St. Eustace

Today is the feast of another of our Holy Helpers, Saint Eustace. In his person is united the graphic design for Jägermeister, a new theory concerning the term ‘family roast’, and the pleas and devotion of nearly two millennia of firemen. Read on, bold traveller of the internet, and be enlightened.

 

Eustace was a Roman general in the service of the emperor Hadrian at the start of the 2nd century. While out hunting one day he claimed to witness the sign of the cross lodged between a stag’s antlers, and was immediately converted to Christianity. This symbol of stag and crucifix may seem hazily familiar to many who have attended university in the UK, for it appears slap in the middle of the label on a bottle of Jägermeister. The story doesn’t run that the sign made Eustace feel a bit diddled, nor that he took his shirt off and swung it around his head exuberantly, but that he immediately rushed home to convert his family to his new religion. Upon hearing the sincere and imploring prayers of his new lambs, God, in an Old Testamenty sort of mood, decided to test Eustace’s faith. To find out if Eustace really meant it, the Lord stole his money, killed his servants, had his wife kidnapped by a pirate and sent a lion and a wolf to spirit away his children.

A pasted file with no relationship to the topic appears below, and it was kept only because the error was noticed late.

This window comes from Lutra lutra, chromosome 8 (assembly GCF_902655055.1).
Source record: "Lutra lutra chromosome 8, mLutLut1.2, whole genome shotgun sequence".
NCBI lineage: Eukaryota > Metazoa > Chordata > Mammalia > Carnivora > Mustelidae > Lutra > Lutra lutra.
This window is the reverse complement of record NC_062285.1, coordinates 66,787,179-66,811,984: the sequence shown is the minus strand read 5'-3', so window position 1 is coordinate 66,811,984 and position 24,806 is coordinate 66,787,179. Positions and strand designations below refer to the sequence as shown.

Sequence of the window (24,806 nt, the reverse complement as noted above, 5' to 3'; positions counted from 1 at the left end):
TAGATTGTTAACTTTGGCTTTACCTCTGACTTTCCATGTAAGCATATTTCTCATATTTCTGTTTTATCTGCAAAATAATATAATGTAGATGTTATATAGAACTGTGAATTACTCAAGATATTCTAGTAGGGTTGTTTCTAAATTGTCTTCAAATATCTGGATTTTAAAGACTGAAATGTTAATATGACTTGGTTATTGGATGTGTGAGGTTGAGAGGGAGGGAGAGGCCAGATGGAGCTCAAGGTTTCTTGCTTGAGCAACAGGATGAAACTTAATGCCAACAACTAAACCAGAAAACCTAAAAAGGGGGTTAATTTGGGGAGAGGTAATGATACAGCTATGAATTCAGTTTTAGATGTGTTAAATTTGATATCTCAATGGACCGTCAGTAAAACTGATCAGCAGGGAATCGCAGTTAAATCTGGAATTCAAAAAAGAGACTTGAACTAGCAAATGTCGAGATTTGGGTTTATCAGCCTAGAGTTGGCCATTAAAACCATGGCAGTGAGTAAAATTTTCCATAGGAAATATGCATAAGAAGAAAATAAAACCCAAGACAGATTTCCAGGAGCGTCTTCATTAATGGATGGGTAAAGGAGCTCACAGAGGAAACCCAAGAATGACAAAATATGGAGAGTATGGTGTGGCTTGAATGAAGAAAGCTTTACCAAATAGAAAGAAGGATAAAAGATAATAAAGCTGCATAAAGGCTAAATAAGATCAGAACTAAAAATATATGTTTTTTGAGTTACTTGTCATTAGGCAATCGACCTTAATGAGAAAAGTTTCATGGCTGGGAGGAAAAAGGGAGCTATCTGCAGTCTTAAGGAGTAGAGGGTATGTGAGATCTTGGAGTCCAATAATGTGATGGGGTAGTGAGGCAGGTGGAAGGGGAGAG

E.4652-1910, engraving by Durer showing St. Eustace's encounter with the stag © Victoria and Albert Museum, London

E.4652-1910, engraving by Durer showing St. Eustace’s encounter with the stag © Victoria and Albert Museum, London

 

Eustace really did mean it, so when he was eventually reunited with his family and called make a sacrifice to the Roman gods, he refused. Hadrian, who was a noted Hellenist, revived a favourite Ancient Greek method of execution to dispatch the pesky Christians: roasting them alive in a giant bronze bull. This delicious method had supposedly been used on Christians before, notably by the Emperor Domitian in AD 92 to martyr Saint Antipas.

 

View of PR side of ivory casket A.45-1935, showing St. Eustace being martyred inside a brazen bull © Victoria and Albert Museum, London

View of PR side of ivory casket A.45-1935, showing St. Eustace being martyred inside a brazen bull © Victoria and Albert Museum, London

 

Eustace was a popular saint in Germany, and that is reflected in the V&A objects which show him. The small ivory casket features episodes from his life, including his baptism and his martyrdom. The stock of the gun is carved with the scene of his encounter with the stag. Eustace is patron saint of Madrid, firemen, huntsmen, torture victims and trappers, and can be invoked against fire or when things start to get a bit hairy.

 

Detail of PL side of 7821-1861, wheel lock rifle, showing St. Eustace and the stag © Victoria and Albert Museum, London

Detail of PL side of 7821-1861, wheel lock rifle, showing St. Eustace and the stag © Victoria and Albert Museum, London

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